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December 7, 2001


Emory Researchers Report Elderly Kidney Disease Patients Who Undergo Dialysis in the Morning Live Longer Than Those Treated in Afternoon

Elderly patients with renal failure, who undergo dialysis treatment in the morning, live more than a year longer than patients who receive treatment in the afternoon, according to a group of Emory University researchers. The findings were published in the December 5 issue of the Journal of the American Medical Association (JAMA).

According to the National Kidney Foundation of Georgia, end-stage renal disease (ESRD), more commonly called kidney failure, is an epidemic in the state of Georgia. Georgians with ESRD lose their kidney function at the second highest rate in the United States. The most common causes of kidney disease in Georgia are uncontrolled high blood pressure (38%) and complications from poorly managed diabetes (35%).

Therefore, Donald Bliwise, Ph.D., associate professor of neurology, Emory University School of Medicine, and colleagues decided to investigate the connection between the survival of patients with ESRD and the time of day those patients received dialysis.

"To our knowledge, this is the first time an association between renal failure and time of day treatment has been studied," says Dr. Bliwise. "We believe determining the time of day patients received hemodialysis (HD) is an important, yet frequently overlooked, factor in survival." Most ESRD patients receive hemodialysis (the process to remove toxic wastes from the blood of patients with renal failure) throughout the course of their illness, customarily in the morning or afternoon. The time of treatment is generally based on space availability at a dialysis center or the patient's preference.

The Emory researchers followed 242 patients, ages 60 and older, for 11 years or until those patients died. The patients underwent treatment at 58 dialysis centers across the state of Georgia. Of those patients, 167 were seen during the morning shift and 75 were seen during the afternoon shift. Morning dialysis treatment began between 6 and 11 a.m. Afternoon dialysis treatment began between 11:30 a.m. and 4 p.m.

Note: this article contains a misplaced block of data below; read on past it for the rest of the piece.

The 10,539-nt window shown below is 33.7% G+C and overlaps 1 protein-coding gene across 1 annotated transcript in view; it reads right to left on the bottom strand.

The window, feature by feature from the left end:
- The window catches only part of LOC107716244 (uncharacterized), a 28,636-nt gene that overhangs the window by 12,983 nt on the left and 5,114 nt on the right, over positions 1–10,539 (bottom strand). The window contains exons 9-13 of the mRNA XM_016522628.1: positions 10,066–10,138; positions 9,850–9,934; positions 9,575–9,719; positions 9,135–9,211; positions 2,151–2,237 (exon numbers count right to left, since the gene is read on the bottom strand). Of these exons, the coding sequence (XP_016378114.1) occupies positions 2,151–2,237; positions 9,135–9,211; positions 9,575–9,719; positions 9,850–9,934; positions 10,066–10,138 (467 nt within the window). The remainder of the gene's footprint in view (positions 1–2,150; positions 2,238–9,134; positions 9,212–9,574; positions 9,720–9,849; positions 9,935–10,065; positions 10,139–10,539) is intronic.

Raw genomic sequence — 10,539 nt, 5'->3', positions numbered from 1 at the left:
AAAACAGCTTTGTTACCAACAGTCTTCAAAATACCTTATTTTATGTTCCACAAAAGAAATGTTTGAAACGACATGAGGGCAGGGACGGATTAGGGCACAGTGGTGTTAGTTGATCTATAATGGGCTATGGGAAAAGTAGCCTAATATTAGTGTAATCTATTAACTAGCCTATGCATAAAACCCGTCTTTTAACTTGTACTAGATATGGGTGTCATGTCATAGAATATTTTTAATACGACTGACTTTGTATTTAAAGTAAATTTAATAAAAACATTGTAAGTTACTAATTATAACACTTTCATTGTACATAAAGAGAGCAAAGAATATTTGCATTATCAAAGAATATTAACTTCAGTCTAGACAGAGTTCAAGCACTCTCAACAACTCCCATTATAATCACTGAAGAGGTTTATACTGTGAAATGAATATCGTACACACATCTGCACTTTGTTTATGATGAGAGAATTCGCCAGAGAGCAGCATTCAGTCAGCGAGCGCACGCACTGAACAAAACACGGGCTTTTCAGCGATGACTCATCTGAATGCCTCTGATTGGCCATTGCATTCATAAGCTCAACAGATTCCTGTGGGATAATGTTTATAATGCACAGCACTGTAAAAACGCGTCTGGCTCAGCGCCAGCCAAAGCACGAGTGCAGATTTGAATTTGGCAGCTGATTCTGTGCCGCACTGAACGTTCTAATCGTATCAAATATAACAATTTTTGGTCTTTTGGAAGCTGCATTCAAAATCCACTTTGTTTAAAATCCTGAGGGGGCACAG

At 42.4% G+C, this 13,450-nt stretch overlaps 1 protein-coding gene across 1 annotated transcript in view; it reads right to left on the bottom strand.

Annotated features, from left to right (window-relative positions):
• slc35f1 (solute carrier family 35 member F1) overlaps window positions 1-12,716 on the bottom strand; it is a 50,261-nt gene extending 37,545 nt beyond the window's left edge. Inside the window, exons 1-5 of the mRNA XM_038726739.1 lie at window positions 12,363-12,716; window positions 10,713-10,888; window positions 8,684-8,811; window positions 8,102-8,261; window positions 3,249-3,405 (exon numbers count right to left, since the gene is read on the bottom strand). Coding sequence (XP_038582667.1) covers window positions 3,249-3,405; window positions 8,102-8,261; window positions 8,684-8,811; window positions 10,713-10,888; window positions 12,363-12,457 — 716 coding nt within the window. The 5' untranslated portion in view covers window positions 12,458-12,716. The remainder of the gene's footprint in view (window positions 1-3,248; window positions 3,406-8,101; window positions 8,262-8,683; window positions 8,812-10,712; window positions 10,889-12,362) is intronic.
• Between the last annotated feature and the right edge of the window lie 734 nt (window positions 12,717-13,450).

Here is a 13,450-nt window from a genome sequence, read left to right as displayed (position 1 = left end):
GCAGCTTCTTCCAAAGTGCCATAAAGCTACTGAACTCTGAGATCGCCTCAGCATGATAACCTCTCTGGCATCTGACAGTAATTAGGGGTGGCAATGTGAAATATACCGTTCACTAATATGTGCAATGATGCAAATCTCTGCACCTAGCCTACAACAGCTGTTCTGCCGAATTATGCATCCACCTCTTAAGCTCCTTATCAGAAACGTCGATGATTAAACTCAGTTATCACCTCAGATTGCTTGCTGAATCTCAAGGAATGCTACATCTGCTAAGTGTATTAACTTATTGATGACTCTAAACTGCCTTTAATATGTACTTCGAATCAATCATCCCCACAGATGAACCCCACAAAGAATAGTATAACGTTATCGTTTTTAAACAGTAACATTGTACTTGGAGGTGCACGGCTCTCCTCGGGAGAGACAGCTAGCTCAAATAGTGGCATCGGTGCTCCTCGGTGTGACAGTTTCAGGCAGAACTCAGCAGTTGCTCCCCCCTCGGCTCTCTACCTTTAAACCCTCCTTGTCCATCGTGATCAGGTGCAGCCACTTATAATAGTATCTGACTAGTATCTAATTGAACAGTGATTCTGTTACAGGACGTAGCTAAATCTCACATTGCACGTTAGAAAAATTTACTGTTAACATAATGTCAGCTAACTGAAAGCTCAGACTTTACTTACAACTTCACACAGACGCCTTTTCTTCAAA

"Patients who received dialysis during the morning shift survived, on average, for 941 days after entering the study compared to 470 days for patients receiving dialysis during the afternoon shift," says Kathy Parker, Ph.D., R.N., associate professor of nursing, Nell Hodgson Woodruff School of Nursing, Emory University School of Medicine. Dr. Parker is a co-author on the paper, along with Nancy Kutner, Ph.D., professor of rehabilitation medicine, Emory University School of Medicine.

A sleep and aging expert, Dr. Bliwise says the study showed a connection between extra sleep in the morning, during dialysis treatment, and prolonged life of these patients. "In the case of the elderly HD patients, they may simply have found it easier to sleep during the morning shift because they arose as early as 5 a.m. to travel to their dialysis center," says Dr. Bliwise. Previous animal and human studies have shown that sleep is vital for good health, and lack of sleep can cause diseases, such as renal failure, to worsen.

A chronobiologic basis (that is, the effect of time on living systems) for medical disease and/or its treatment has long been recognized. "Chemotherapies for cancer have been reported to have differential effects depending on the time of day when they are administered," Dr. Bliwise adds. "Diseases such as heart attacks and stroke are known to have a greater tendency to occur at certain times of the day. Even symptoms such as headaches and chronic pain often vary during the day. So understanding how other medical diseases, such as renal failure, can be treated over the 24-hour day may carry great practical importance."

The team's multidisciplinary research work was supported jointly by grants from the National Institutes of Health.

The authors point out that their data, indicating apparently positive effects of morning dialysis, were seen in a group of elderly patients. But it is unclear whether patients younger than age 60 would have the same benefits. Randomized clinical trials may be needed to determine the effectiveness of morning dialysis treatments for any age group.

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